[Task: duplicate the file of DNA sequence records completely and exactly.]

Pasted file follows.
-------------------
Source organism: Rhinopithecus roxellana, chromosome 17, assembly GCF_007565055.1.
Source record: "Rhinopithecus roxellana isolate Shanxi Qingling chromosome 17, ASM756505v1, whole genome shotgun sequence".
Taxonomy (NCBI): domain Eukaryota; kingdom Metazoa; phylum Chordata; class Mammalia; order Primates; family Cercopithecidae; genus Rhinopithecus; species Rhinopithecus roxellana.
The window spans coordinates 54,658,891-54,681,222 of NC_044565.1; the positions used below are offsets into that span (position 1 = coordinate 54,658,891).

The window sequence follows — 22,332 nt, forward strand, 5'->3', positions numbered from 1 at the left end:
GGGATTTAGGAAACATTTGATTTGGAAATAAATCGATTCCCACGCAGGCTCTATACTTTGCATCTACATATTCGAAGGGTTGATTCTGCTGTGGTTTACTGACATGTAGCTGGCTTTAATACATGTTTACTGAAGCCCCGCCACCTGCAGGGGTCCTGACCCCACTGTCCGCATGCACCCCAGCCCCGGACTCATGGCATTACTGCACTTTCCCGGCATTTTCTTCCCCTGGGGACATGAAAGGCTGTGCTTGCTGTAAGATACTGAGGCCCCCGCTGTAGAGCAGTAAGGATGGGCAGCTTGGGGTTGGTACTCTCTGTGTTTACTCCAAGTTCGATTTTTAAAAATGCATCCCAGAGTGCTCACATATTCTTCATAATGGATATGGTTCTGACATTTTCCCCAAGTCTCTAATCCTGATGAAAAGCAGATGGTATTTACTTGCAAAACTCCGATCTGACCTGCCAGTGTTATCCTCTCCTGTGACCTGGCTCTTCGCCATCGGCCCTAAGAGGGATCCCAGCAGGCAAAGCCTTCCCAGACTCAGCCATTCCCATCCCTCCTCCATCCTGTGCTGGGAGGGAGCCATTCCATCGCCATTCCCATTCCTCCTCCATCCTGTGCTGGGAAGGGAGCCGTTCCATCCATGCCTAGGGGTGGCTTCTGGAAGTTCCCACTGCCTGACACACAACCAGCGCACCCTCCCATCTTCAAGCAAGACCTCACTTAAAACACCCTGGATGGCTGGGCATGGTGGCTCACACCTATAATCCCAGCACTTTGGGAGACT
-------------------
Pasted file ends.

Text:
Source organism: Rhinopithecus roxellana, chromosome 17, assembly GCF_007565055.1.
Source record: "Rhinopithecus roxellana isolate Shanxi Qingling chromosome 17, ASM756505v1, whole genome shotgun sequence".
Taxonomy (NCBI): domain Eukaryota; kingdom Metazoa; phylum Chordata; class Mammalia; order Primates; family Cercopithecidae; genus Rhinopithecus; species Rhinopithecus roxellana.
The window spans coordinates 54,658,891-54,681,222 of NC_044565.1; the positions used below are offsets into that span (position 1 = coordinate 54,658,891).

The window sequence follows — 22,332 nt, forward strand, 5'->3', positions numbered from 1 at the left end:
GGGATTTAGGAAACATTTGATTTGGAAATAAATCGATTCCCACGCAGGCTCTATACTTTGCATCTACATATTCGAAGGGTTGATTCTGCTGTGGTTTACTGACATGTAGCTGGCTTTAATACATGTTTACTGAAGCCCCGCCACCTGCAGGGGTCCTGACCCCACTGTCCGCATGCACCCCAGCCCCGGACTCATGGCATTACTGCACTTTCCCGGCATTTTCTTCCCCTGGGGACATGAAAGGCTGTGCTTGCTGTAAGATACTGAGGCCCCCGCTGTAGAGCAGTAAGGATGGGCAGCTTGGGGTTGGTACTCTCTGTGTTTACTCCAAGTTCGATTTTTAAAAATGCATCCCAGAGTGCTCACATATTCTTCATAATGGATATGGTTCTGACATTTTCCCCAAGTCTCTAATCCTGATGAAAAGCAGATGGTATTTACTTGCAAAACTCCGATCTGACCTGCCAGTGTTATCCTCTCCTGTGACCTGGCTCTTCGCCATCGGCCCTAAGAGGGATCCCAGCAGGCAAAGCCTTCCCAGACTCAGCCATTCCCATCCCTCCTCCATCCTGTGCTGGGAGGGAGCCATTCCATCGCCATTCCCATTCCTCCTCCATCCTGTGCTGGGAAGGGAGCCGTTCCATCCATGCCTAGGGGTGGCTTCTGGAAGTTCCCACTGCCTGACACACAACCAGCGCACCCTCCCATCTTCAAGCAAGACCTCACTTAAAACACCCTGGATGGCTGGGCATGGTGGCTCACACCTATAATCCCAGCACTTTGGGAGACT